In this issue
April 9, 2014

Jonathan Tobin: Why Did Kerry Lie About Israeli Blame?

Samuel G. Freedman: A resolution 70 years later for a father's unsettling legacy of ashes from Dachau

Jessica Ivins: A resolution 70 years later for a father's unsettling legacy of ashes from Dachau

Kim Giles: Asking for help is not weakness

Kathy Kristof and Barbara Hoch Marcus: 7 Great Growth Israeli Stocks

Matthew Mientka: How Beans, Peas, And Chickpeas Cleanse Bad Cholesterol and Lowers Risk of Heart Disease

Sabrina Bachai: 5 At-Home Treatments For Headaches

The Kosher Gourmet by Daniel Neman Have yourself a matzo ball: The secrets bubby never told you and recipes she could have never imagined

April 8, 2014

Lori Nawyn: At Your Wit's End and Back: Finding Peace

Susan B. Garland and Rachel L. Sheedy: Strategies Married Couples Can Use to Boost Benefits

David Muhlbaum: Smart Tax Deductions Non-Itemizers Can Claim

Jill Weisenberger, M.S., R.D.N., C.D.E : Before You Lose Your Mental Edge

Dana Dovey: Coffee Drinkers Rejoice! Your Cup Of Joe Can Prevent Death From Liver Disease

Chris Weller: Electric 'Thinking Cap' Puts Your Brain Power Into High Gear

The Kosher Gourmet by Marlene Parrish A gift of hazelnuts keeps giving --- for a variety of nutty recipes: Entree, side, soup, dessert

April 4, 2014

Rabbi David Gutterman: The Word for Nothing Means Everything

Charles Krauthammer: Kerry's folly, Chapter 3

Amy Peterson: A life of love: How to build lasting relationships with your children

John Ericson: Older Women: Save Your Heart, Prevent Stroke Don't Drink Diet

John Ericson: Why 50 million Americans will still have spring allergies after taking meds

Cameron Huddleston: Best and Worst Buys of April 2014

Stacy Rapacon: Great Mutual Funds for Young Investors

Sarah Boesveld: Teacher keeps promise to mail thousands of former students letters written by their past selves

The Kosher Gourmet by Sharon Thompson Anyone can make a salad, you say. But can they make a great salad? (SECRETS, TESTED TECHNIQUES + 4 RECIPES, INCLUDING DRESSINGS)

April 2, 2014

Paul Greenberg: Death and joy in the spring

Dan Barry: Should South Carolina Jews be forced to maintain this chimney built by Germans serving the Nazis?

Mayra Bitsko: Save me! An alien took over my child's personality

Frank Clayton: Get happy: 20 scientifically proven happiness activities

Susan Scutti: It's Genetic! Obesity and the 'Carb Breakdown' Gene

Lecia Bushak: Why Hand Sanitizer May Actually Harm Your Health

Stacy Rapacon: Great Funds You Can Own for $500 or Less

Cameron Huddleston: 7 Ways to Save on Home Decor

The Kosher Gourmet by Steve Petusevsky Exploring ingredients as edible-stuffed containers (TWO RECIPES + TIPS & TECHINQUES)

Jewish World Review April 29, 2010 / 15 Iyar 5770

Death of a Rancher

By Paul Greenberg

http://www.JewishWorldReview.com | Climate can shape character. As anyone who's driven west past the 98th meridian knows. That's where the rains stop, as the first wave of settlers discovered. After a deceptively wet season or two, they beat a hasty retreat. Out there creek beds run dry, except when a flash flood turns them into a raging menace. The trees grow stunted, the people tall, and the conversation as sparse as the vegetation. People may not use many words, but what they say you can usually trust.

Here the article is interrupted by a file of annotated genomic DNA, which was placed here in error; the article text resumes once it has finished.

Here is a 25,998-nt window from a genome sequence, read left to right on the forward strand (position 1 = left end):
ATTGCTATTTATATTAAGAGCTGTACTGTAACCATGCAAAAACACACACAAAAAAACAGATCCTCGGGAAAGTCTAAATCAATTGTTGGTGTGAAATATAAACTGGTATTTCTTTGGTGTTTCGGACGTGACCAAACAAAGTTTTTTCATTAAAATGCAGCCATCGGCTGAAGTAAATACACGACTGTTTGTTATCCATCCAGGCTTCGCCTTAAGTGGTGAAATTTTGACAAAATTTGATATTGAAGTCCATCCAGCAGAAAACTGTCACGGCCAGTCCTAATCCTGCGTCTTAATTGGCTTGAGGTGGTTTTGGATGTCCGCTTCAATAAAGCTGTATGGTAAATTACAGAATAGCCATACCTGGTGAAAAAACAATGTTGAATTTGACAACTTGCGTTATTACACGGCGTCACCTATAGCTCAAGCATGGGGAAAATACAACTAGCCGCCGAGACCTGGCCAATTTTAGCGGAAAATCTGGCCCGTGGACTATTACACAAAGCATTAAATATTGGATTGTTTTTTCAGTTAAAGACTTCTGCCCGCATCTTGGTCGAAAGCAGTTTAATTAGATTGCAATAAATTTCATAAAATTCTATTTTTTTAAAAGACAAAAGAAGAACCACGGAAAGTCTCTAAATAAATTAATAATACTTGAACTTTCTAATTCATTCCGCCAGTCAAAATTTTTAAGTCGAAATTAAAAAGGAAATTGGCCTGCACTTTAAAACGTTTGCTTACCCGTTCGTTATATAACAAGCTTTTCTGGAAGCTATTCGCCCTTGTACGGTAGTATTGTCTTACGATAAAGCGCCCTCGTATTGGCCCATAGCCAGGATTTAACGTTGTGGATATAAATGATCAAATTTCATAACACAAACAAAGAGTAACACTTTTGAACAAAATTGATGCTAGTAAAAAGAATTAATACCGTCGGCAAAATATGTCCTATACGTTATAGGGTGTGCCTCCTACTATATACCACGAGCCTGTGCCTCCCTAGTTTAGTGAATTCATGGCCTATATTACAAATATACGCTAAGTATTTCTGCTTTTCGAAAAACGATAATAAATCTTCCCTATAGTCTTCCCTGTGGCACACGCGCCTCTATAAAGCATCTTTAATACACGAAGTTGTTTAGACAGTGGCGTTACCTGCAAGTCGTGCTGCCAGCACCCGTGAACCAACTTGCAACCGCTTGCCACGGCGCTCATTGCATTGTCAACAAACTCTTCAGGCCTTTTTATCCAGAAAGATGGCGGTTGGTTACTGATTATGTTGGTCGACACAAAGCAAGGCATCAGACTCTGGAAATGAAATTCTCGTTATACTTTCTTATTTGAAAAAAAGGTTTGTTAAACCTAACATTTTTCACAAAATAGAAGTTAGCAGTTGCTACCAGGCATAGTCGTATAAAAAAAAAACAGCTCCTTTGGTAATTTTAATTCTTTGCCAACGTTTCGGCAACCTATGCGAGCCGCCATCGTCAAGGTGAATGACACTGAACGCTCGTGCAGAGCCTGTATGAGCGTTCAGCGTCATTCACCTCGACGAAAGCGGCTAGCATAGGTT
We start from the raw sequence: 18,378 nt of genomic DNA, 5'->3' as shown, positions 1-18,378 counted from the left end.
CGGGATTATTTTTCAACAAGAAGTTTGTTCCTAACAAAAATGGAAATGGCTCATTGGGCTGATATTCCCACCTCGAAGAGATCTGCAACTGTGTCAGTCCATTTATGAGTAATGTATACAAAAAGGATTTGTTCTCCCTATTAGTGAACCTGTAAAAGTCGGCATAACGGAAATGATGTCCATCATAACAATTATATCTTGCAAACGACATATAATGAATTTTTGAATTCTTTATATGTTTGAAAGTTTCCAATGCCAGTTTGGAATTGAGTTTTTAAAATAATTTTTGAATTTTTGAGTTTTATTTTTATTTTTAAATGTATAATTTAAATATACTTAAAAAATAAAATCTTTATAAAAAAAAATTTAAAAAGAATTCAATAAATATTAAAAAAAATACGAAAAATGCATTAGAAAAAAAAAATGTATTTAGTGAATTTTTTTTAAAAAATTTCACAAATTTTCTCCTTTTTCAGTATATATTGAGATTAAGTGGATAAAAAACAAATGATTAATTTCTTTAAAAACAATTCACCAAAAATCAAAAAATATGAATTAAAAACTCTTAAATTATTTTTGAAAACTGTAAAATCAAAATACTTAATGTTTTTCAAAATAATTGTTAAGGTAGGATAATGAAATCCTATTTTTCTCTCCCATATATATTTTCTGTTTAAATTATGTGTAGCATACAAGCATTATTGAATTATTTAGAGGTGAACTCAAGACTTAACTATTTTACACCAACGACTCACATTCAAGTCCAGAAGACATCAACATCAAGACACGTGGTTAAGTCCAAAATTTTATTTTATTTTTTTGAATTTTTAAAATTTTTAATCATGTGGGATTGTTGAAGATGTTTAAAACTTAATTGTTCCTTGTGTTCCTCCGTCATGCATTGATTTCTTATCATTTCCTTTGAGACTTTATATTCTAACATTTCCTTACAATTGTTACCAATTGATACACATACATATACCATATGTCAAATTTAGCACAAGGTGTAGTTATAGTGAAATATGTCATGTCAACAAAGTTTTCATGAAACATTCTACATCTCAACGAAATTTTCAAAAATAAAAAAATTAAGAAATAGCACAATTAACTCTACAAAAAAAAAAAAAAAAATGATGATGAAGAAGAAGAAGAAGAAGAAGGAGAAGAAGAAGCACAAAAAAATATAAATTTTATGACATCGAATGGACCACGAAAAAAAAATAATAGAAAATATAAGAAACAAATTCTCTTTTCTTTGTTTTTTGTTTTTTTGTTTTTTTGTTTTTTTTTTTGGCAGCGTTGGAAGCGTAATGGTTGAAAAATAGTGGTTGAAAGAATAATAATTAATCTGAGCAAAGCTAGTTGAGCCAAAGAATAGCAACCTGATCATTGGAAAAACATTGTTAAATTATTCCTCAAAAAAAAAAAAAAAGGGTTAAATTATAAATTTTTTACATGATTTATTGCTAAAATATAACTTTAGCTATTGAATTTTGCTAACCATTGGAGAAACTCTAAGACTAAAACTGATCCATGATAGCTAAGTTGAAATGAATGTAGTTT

I've known a few Texans like that. They were rare even by the time we used to take the kids to Waco to visit their grandparents. But they were prized, the way folks will save daguerreotypes of pioneer ancestors, or the way nouveau types in Dallas prize Fort Worth — just to remind themselves of what character was.

One such type I knew was a newspaper editor who spoke in the same economical style he wrote — to the point and no more. He saw no need to elaborate, and would as soon kill an adjective as look at it. He once refused to carry out the publisher's order to run a story puffing a big new advertiser, but he wouldn't resign over it. He insisted on being fired. And he was.

Not one to leave anything undone, he told his now former boss, "Now that you've done this deed…" and proceeded to explain why it is the essence of a newspaper's integrity to separate news from opinion. And both from advertising. Then, having said his piece without rancor, he left, straight as an arrow.

By all descriptions, Rob Krentz was such a man. The 58-year-old third-generation rancher was a peacemaker, respected by all who knew him. They say his very presence could calm. His 38,000-acre spread outside Douglas, Ariz., lay astride the Chiricahua Corridor, an old smuggling trail that meanders up from Mexico. Of late, with the drug wars crossing the border from Juarez and Tijuana, the lives of those who just want to be left alone to live along the border have been turned into lives of fear. Their homes are regularly burglarized, their security a thing of the past.